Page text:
Imports of Canadian pipeline gas to the western United States have fallen substantially as spot prices at the NOVA/AECO-C (AECO) trading hub in Alberta reached near parity with Henry Hub. In April and May, imports fell to an average of 6.2 billion cubic feet per day (Bcf/d), according to Genscape pipeline flow estimates.
Spot prices at the NOVA/AECO-C (AECO) trading hub used to be between $1 per million British thermal units (MMBtu) and $2/MMBtu below Henry Hub spot prices from mid-2017 until late 2019. However, from October 2019 through March 2020, there was little difference in spot prices at those two points.
Canadian gas put into storage
In April and May - at the height of the coronavirus lockdowns - AECO natural gas spot prices increased while Henry Hub gas prices plunged.
The narrowing of AECO and Henry Hub prices was first noticeable when the Canadian in September last year, when the Canadian Energy Regulator approved a temporary service protocol (TSP) for the NOVA pipeline system. The TSP increases service flexibility on the pipeline by handling gas flows to storage facilities at times when the system is constrained.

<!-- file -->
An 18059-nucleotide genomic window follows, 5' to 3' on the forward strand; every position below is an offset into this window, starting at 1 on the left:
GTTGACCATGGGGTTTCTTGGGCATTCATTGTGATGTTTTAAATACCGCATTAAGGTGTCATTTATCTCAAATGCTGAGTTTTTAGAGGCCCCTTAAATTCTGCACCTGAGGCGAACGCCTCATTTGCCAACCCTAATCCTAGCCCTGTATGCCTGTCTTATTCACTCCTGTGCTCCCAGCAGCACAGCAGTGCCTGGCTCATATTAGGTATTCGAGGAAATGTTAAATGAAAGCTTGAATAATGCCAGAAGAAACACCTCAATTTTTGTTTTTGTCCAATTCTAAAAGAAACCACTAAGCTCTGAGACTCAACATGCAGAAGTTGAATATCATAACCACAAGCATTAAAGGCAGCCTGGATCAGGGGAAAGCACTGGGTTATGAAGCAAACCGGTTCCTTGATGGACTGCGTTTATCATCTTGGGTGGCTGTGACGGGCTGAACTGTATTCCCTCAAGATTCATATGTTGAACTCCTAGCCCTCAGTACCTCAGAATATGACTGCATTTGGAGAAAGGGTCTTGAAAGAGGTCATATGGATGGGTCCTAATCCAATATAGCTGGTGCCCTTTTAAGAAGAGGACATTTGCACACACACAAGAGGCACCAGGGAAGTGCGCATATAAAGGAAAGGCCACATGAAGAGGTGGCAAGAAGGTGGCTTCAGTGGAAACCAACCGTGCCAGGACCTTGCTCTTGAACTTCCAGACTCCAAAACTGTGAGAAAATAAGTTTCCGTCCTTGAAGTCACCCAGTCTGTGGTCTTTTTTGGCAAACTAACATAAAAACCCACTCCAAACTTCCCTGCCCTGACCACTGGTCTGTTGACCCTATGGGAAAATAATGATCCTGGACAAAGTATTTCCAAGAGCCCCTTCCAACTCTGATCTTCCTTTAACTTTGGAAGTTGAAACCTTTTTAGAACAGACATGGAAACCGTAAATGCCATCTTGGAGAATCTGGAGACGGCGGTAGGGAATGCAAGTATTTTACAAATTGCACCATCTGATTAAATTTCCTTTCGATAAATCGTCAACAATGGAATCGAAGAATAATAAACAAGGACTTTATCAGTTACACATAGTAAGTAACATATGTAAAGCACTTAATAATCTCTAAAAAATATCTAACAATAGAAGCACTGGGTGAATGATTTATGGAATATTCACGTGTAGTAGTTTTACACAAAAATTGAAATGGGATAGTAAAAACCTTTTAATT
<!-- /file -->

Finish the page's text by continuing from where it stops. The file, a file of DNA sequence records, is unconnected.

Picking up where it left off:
In March and April 2020, Alberta’s natural gas inventories were at multiyear lows of slightly more than 300 billion cubic feet. Hence, most production from Western Canada was put into storage and not exported to the United States.
Imports not seen to recover before 2021
Imports of Canadian gas at the border crossing in Montana and North Dakota were 0.4 Bcf/d and 0.3 Bcf/d less in January through May 2020, compared with the first five months last year, U.S. Government data shows.
Gross imports of Canadian pipeline gas are expected to fall from 7.4 Bcf/d in 2019 to 7.0 Bcf/d in 2020 - the lowest level since the mid-1990s. Demand for Canadian gas is forecast to start recovering with the upcoming winter season and could reach an estimated 7.9 Bcf/d in 2021.